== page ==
1. Nonproduct approaches to representing, approximating and interpolating functions (Smolyak, stochastic simulation, and ε-distinguishable set grids).

2. Nonproduct approaches to approximation of integrals (monomial formulas, Monte Carlo and non-parametric methods).

3. Derivative-free optimization methods.

4. Dynamic programming methods for high-dimensional problems (endogenous grid method and envelope condition method).

5. Precomputation techniques (precomputation of integrals and precomputation of intratemporal choice functions).

6. Increasing accuracy of local (perturbation) methods (techniques of a change of variables and a hybrid of global and local solution methods).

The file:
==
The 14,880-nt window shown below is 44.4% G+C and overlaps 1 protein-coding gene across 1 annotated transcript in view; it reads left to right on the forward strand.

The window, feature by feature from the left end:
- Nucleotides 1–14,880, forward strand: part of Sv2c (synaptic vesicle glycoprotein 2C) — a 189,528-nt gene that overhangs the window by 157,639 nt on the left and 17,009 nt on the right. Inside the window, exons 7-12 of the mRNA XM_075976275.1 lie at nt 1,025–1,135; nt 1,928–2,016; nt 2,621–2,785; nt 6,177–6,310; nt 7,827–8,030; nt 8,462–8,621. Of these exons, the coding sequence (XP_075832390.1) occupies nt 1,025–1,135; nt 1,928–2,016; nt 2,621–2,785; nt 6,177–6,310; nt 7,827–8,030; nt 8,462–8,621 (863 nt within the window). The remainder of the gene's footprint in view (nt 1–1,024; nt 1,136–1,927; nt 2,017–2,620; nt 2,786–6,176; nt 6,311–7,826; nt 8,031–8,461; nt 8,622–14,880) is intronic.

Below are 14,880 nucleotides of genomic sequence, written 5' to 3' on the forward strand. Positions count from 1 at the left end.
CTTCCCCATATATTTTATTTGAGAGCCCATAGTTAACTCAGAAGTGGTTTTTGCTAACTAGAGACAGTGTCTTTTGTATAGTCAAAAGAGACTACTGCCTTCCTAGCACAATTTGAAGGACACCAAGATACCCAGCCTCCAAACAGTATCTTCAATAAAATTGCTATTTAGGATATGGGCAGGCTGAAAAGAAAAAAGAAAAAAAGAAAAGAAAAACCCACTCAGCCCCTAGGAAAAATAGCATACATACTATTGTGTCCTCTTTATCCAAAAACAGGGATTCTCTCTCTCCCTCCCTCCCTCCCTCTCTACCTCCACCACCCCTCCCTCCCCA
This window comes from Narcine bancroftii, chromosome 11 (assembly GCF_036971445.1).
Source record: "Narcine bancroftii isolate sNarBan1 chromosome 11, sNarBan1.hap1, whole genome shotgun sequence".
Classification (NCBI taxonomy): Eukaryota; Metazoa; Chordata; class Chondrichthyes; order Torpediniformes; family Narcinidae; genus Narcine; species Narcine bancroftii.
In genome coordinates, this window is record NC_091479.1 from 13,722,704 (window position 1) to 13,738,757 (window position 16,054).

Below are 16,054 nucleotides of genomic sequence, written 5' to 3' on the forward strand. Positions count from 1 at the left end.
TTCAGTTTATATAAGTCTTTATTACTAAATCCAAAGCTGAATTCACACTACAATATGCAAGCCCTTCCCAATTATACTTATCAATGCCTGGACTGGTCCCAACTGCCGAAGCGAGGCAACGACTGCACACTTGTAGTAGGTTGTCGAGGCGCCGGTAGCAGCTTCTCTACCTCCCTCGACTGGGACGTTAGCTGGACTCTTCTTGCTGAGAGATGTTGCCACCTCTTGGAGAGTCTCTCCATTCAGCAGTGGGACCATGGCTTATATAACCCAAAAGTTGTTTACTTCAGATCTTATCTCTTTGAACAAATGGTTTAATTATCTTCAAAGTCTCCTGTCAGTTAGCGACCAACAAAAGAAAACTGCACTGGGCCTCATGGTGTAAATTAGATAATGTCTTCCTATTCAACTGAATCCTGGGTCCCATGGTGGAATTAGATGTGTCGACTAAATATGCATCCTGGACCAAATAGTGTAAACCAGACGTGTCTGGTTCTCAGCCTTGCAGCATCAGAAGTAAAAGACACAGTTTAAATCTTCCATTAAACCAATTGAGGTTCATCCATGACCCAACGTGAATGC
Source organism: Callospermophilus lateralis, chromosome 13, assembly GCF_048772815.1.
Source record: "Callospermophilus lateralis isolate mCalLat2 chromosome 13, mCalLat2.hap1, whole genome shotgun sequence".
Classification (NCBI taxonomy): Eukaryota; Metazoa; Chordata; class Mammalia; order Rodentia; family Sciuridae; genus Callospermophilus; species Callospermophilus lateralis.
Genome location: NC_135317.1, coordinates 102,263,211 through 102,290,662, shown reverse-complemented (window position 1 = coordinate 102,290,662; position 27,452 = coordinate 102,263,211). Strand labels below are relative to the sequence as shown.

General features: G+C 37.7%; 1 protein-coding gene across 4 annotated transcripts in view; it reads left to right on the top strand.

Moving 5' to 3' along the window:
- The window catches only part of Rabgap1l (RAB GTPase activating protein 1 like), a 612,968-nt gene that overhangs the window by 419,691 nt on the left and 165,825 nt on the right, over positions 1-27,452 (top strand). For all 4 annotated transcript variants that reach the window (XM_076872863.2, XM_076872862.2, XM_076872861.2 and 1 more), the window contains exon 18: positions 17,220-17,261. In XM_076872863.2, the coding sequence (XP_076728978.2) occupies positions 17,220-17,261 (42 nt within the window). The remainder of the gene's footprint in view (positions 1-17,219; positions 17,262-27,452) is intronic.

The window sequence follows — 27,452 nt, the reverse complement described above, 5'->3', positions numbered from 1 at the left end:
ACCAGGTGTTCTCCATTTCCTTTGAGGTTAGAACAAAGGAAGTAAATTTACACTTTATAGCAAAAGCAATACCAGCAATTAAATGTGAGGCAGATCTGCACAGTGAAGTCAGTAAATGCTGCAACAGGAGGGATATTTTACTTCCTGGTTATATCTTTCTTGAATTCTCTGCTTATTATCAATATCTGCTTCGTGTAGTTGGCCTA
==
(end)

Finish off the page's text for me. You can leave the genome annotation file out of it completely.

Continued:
7. Parallel computation on desktop and supercomputers.

8. Numerical examples: multi-agent model and a new Keynesian model.


Prof. Lilia Maliar and Serguei Maliar both obtained their PhD degrees in 1999 from Universitat Pompeu Fabra, Spain. They taught at Stanford University and University of Alicante; Serguei also taught at Leavey School of Business, Santa Clara University. Their joint research on numerical methods for dynamic economic models has appeared in numerous economic journals including Computational Economics, Journal of Business and Economic Statistics, Journal of Economic Dynamic and Control, Journal of Money Banking and Credit, Quantitative Economics, Review of Economic Dynamics; they contributed a chapter to Handbook of Computational Economics; and are currently advising Bank of Canada on the model for the optimal monetary choice.


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Last updated: June 12, 2014